You don’t want to avoid exercising if you are suffering from chronic back pain. Most doctors, physical therapists, or trainers will recommend some form of exercise to help speed your recovery. What is essential, however, is to avoid any activities that exacerbate the pain. When your doctor recommends exercise to improve your back pain, avoid routines that could hinder your recovery, and choose alternatives that will benefit you.
Where to Begin
If you are in severe pain, the best exercise is to walk. Walking boosts circulation and sends a fresh supply of oxygenated blood to where it hurts. The activity will reduce inflammation and decrease your discomfort. It’s essential to strengthen key muscles surrounding the back to help support it and decrease the likelihood of further pain. However, specific exercises detailed below can cause more harm, and you should avoid them.
Four Exercises That Can Inflame Lower Back Pain
- A common issue amongst most people with lower back pain is a weak core. For this reason, sit-ups place an enormous strain on your spine when you move from lying flat to sitting upright. Because your front muscles don’t power you as you sit up, the low back must take on the brunt of the work, increasing your pain. A way to get your upper abs worked without putting a strain on the lower back is to practice half-crunches at a 20-degree angle. Your shoulders will only come up five to six inches off the floor, eliminating the strain on your back.
- Squatting down to raise a barbell with your lower back rounded will compress your vertebral discs. Rather than risk further injury, try doing leg presses on a machine. The leg presses will strengthen your hamstring and glutes, just like deadlifts will, but the leg presses eliminate the pressure on your back.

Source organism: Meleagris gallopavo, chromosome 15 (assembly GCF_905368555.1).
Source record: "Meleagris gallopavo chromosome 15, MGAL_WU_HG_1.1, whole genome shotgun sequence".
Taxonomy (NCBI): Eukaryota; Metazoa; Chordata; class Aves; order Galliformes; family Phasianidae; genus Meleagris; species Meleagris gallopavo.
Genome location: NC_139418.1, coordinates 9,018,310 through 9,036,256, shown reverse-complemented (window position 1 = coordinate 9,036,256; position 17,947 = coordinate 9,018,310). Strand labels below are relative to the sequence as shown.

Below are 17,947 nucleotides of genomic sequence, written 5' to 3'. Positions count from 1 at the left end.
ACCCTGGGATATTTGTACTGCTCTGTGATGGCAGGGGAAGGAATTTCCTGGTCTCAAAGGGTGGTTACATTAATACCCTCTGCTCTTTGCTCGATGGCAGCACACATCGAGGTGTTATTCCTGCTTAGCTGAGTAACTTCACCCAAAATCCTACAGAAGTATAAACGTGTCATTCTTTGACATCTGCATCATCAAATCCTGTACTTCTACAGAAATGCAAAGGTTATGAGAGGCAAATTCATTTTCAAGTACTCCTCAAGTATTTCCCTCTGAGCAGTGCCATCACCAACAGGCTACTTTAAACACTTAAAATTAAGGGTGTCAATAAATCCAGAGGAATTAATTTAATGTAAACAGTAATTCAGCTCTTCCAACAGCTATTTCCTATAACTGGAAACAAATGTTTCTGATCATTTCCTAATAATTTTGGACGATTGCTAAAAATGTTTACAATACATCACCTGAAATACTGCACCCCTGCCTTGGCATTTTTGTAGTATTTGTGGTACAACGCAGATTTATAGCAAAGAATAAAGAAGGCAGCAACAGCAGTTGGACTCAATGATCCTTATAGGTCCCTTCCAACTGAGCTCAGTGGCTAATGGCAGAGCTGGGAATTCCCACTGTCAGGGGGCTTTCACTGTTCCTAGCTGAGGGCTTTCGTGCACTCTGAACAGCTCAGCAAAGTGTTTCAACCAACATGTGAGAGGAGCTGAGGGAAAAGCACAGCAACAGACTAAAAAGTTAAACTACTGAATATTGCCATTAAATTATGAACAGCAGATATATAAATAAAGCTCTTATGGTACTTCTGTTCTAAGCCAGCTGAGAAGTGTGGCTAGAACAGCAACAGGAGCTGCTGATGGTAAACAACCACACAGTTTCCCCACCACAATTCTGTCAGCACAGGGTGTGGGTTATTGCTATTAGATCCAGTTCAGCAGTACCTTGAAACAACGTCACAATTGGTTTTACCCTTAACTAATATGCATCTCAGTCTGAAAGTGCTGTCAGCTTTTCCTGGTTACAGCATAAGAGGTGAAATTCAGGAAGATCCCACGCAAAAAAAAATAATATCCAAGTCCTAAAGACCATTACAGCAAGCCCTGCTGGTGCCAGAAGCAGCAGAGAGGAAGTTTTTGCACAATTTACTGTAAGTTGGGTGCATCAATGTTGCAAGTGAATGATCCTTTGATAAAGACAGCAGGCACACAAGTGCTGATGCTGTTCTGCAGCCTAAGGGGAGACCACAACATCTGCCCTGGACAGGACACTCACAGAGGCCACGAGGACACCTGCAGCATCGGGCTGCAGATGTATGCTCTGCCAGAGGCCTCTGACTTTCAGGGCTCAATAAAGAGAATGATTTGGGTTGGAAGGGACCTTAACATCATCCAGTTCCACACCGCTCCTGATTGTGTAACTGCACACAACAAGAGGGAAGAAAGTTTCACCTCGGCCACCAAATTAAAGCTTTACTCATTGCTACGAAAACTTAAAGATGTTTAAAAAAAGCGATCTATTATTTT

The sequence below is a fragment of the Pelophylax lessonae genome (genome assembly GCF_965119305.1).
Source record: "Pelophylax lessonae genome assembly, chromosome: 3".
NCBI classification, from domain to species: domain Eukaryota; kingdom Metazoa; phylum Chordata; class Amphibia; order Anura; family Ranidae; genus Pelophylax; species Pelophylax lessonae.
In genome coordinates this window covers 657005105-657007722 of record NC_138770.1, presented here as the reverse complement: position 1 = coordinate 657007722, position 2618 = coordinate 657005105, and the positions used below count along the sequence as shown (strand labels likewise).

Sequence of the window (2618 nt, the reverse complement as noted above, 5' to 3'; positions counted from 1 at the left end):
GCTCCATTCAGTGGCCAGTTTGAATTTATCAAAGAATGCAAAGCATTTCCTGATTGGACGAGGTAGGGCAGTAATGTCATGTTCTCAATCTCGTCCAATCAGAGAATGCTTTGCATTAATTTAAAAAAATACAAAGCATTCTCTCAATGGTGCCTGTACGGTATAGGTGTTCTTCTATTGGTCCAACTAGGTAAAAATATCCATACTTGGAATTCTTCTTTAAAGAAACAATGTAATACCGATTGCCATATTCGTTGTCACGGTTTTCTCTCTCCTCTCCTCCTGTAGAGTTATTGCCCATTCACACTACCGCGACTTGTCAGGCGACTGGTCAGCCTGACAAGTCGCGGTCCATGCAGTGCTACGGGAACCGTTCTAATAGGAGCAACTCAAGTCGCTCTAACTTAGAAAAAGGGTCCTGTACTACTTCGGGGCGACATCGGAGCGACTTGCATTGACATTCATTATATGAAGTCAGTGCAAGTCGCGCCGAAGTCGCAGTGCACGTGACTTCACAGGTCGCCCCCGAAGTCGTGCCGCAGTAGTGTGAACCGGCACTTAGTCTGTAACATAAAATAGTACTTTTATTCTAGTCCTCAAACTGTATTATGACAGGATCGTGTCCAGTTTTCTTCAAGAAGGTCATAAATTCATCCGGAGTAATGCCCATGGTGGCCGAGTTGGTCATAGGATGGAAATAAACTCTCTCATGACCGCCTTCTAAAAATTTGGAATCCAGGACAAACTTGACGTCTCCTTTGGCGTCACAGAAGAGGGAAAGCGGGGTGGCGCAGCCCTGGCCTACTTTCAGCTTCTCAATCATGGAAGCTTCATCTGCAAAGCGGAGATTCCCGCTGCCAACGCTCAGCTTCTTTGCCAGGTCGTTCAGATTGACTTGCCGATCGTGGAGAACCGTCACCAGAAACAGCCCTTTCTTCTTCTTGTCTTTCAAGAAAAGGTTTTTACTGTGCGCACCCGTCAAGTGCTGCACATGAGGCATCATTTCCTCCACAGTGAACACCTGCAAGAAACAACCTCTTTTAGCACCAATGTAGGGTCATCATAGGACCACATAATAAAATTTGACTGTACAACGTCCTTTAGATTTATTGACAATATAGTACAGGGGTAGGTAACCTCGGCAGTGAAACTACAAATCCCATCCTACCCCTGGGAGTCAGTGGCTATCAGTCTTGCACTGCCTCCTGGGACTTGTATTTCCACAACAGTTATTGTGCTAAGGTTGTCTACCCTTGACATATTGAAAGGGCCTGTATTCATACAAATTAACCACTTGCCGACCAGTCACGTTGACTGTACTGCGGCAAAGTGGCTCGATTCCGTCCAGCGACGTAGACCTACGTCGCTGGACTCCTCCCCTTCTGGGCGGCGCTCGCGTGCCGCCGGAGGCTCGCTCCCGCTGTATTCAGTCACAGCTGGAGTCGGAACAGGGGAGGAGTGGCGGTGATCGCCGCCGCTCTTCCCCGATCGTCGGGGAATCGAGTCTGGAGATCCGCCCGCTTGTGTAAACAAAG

- While burpees activate the majority of muscles in your upper and lower body, they are a terrible idea if you have ever had a history of back pain. Dropping down into a pushup and then bouncing back up into a jump involves explosive, high-impact movements that will aggravate back pain. Instead, take a few minutes to accomplish some high-intensity interval training (HIIT) by only getting your heart rate up by walking briskly or stepping up the pace on an elliptical. Neither of these choices will increase back pain. Your cardiovascular health will improve without hurting your back.
- Tight hamstrings are one of the leading causes of back pain. While it is a good idea to stretch those hamstrings, toe-touches can put pressure on your spine, especially if you sit for much of the day. A safer alternative is to lay on your back with your legs extended. Bring one knee to the chest and grasp it with both hands for 20 to 30 seconds. Repeat it with the other leg. Since you are flat on the ground, your spine stays in neutral alignment.
If you take care in the way you exercise and follow your doctor’s recommendations, you will alleviate pain and return to your old self in no time. We look forward to working with you to achieve your goals.
Please contact us so that our doctors can properly evaluate and help you find the best exercise routine to help you manage your chronic back pain.